> is pretty twisty stuff). If I understand correctly, this is what the XPP
> composition system does to format DITA-based content.
> Please don't confuse what DITA *the standard* allows and enables
with what a
> particular tool (DITA Open Toolkit, FrameMaker, etc.) does when talking
> about the value of DITA.
> Eliot Kimber | Senior Solutions Architect | Really Strategies, Inc.
> email: ekimber@... <mailto:ekimber@...>
> office: 610.631.6770 | cell: 512.554.9368
> 2570 Boulevard of the Generals | Suite 213 | Audubon, PA 19403
> www.reallysi.com <http://www.reallysi.com> | http://blog.reallysi.com
> <http://blog.reallysi.com> | www.rsuitecms.com
- I figured out a way to "cheat" in order to pass information like date,
revision, department name, and author. It's so simple I don't know why
I didn't think of it before but it's akin to a hack, and I don't
necessarily like the idea for long term. I simply took advantage of the
<author> tags by using multiple <author> tags to place anything I need
on the cover page. It all looks the same to the end-user in the output
they wont care whether I used <author> or (a custom defined)
tag to display the revision text, so that works for me.
Is it, however, possible in principle to copy the code for displaying
the <author> tags and modify it to display things in a "<revision>"
tag? Earlier Paul Masalsky told me "Regarding 'creating custom tags,'
you don't really 'add tags' in DITA. You extend existing ones." I plan
on looking at the customization video that he linked me too, but is it
possible to extend existing tags to cover a <revision> element entry?
- --- In firstname.lastname@example.org, "cybershark5886"
> I figured out a way to "cheat" [...] I simply took advantage of theI'm glad you're happy. :) (Though admitting to such hacks around here
> <author> tags by using multiple <author> tags to place anything I need
> on the cover page. [...] so that works for me.
is akin to confessing that you don't wash your hands after using the
> Is it, however, possible in principle to copy the code for displayingAbsolutely. You just have to know where in the document structure you
> the <author> tags and modify it to display things in a "<revision>"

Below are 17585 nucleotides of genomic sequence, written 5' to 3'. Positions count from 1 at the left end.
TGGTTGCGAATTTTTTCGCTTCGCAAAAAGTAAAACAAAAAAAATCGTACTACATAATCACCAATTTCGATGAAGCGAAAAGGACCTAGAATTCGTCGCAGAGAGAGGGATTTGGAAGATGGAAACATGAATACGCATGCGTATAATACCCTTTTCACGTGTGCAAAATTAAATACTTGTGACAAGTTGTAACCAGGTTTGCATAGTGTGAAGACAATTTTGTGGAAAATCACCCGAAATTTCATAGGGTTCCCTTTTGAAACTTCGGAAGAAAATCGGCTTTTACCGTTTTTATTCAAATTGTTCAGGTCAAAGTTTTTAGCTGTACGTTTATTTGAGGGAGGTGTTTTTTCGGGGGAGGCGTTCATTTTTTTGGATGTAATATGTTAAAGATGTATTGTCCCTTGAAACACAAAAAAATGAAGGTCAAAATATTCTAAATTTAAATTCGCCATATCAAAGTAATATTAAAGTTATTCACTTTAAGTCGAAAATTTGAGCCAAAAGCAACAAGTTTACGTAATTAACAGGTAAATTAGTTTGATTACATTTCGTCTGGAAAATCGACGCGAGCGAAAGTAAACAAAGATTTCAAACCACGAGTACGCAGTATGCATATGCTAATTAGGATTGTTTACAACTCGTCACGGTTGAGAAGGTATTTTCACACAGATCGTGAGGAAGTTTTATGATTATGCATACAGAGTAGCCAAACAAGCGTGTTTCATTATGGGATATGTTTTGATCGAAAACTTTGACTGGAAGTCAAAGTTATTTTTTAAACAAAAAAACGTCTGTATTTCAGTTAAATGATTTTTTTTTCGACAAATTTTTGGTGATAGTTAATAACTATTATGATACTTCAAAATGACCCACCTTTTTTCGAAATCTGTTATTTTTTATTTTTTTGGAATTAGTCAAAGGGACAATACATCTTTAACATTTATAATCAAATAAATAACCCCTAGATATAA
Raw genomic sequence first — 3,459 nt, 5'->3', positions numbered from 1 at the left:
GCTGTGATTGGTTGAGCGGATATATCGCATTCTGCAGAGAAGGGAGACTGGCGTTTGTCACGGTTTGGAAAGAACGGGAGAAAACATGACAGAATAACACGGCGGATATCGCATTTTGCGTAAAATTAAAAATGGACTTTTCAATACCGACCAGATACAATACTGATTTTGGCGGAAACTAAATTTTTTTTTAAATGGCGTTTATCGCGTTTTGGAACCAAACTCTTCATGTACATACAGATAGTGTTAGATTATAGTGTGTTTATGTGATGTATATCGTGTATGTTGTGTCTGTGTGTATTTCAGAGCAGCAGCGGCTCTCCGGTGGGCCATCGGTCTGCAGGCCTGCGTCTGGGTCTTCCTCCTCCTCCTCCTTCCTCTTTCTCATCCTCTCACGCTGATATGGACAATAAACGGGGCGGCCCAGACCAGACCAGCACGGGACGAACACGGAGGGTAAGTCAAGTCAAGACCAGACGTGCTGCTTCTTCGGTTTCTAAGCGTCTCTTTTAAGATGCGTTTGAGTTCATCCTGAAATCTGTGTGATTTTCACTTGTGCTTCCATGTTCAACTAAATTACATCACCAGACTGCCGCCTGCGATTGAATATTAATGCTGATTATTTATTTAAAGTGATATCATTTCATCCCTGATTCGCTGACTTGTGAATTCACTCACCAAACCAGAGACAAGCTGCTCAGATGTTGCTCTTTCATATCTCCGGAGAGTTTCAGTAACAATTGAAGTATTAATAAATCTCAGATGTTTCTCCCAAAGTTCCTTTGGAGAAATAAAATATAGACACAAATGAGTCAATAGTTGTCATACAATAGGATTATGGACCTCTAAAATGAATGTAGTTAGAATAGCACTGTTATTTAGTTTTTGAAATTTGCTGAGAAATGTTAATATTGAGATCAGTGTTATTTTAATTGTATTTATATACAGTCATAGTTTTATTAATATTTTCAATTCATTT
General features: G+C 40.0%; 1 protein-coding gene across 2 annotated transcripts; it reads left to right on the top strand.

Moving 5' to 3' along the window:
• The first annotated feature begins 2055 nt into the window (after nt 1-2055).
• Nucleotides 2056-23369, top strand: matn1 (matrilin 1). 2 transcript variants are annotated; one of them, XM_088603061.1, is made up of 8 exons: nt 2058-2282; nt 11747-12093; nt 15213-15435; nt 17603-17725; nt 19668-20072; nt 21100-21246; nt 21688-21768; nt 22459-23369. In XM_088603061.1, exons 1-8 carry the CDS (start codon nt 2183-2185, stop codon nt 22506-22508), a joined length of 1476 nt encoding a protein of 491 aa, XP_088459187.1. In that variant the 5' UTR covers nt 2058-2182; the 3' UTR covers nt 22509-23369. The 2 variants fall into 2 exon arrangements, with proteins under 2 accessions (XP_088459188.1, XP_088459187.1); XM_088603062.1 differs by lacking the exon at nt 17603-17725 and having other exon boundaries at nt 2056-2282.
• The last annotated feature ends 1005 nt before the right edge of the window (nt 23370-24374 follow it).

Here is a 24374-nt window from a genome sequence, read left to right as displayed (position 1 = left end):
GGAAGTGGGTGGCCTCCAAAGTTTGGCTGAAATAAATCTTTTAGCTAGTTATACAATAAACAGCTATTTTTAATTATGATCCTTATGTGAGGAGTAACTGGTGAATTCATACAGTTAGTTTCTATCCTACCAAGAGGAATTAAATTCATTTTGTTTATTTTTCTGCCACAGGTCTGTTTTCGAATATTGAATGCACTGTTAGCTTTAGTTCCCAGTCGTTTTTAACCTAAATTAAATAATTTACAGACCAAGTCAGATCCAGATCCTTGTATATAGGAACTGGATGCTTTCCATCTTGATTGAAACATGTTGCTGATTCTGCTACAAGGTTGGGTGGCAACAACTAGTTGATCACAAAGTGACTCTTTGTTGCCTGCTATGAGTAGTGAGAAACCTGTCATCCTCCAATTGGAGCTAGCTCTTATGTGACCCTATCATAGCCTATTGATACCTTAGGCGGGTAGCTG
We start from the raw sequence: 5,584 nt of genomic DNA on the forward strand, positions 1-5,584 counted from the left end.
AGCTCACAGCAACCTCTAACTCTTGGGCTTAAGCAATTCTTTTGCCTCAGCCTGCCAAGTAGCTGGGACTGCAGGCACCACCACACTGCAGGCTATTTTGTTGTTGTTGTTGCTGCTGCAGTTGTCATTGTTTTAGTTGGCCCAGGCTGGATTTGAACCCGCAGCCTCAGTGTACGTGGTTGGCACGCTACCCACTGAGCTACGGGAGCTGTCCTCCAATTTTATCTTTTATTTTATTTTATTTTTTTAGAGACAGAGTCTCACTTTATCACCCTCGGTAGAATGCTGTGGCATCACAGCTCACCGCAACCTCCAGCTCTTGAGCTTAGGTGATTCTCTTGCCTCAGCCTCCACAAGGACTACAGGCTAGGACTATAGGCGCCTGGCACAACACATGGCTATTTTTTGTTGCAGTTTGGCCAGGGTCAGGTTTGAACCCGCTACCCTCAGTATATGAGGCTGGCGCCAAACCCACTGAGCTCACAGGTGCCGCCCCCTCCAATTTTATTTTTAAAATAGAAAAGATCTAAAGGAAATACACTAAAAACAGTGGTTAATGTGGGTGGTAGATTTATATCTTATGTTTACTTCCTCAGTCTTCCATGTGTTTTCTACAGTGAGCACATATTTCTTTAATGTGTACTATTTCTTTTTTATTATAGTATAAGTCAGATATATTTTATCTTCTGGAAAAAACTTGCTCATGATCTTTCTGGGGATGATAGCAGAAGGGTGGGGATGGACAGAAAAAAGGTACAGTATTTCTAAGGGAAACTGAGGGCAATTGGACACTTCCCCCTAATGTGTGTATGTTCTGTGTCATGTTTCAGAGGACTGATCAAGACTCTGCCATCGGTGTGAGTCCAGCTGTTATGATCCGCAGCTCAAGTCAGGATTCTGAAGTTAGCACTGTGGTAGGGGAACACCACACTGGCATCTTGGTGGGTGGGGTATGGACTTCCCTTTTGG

(as the author of the document) are allowed to put a <revision> tag.
[Google the terms "XML validation" and "DTD"]. Or if there isn't one,
specialize an appropriate element such as <othermeta> [Google the
terms "DITA domain specialization".] Or use one that's been done
already, such as <revisionid> in bookmap.
- Thanks for the tips.
>I'm glad you're happy. :) (Though admitting to such hacks around hereHa ha. Well I don't exactly professionally smile on this "solution"
>is akin to confessing that you don't wash your hands after using the
but it "holds me over" until I can provide a more permanent solution,
so in that respect it buys me more time.
Thanks for all your time and suggestions. I'm sure to be around on the
forums in the near future asking more nagging and tantalizing
Hello again Deborah,
> The templates that pdf2 calls are named in
> one of the Ant build files in the demo/fo directory. Just grep for .xsl
> and see what it does.
> The pdf2 plugin has several text readme files in its various directories.
> They contain a lot of information about customizing the output. For more
> serious customization, you may have to read the source. (Those are the
> only resources I used, but perhaps someone else knows of a gentler guide.)
I actually recently stumbled upon a fairly helpful introductory tutorial for PDF2 (linked from here: http://www.ditausers.org/tutorials/) called DITA for Solo Writers (how convenient, since I am a 'solo' writer - as I've told you). I also have read the Readme files in the Plugin directory, and perused some of the files. I noticed that the readme said there was up to 67 customizable variables, but I'm unsure as to what those variables are or if there is a list of them somewhere. Thus far though the closest I have gotten to discovering how to pass information in meta tags to the front cover is from looking at two files in the demo\fo\cfg\fo\attrs directory: front-matter-attr.xsl and commons-attr.xsl.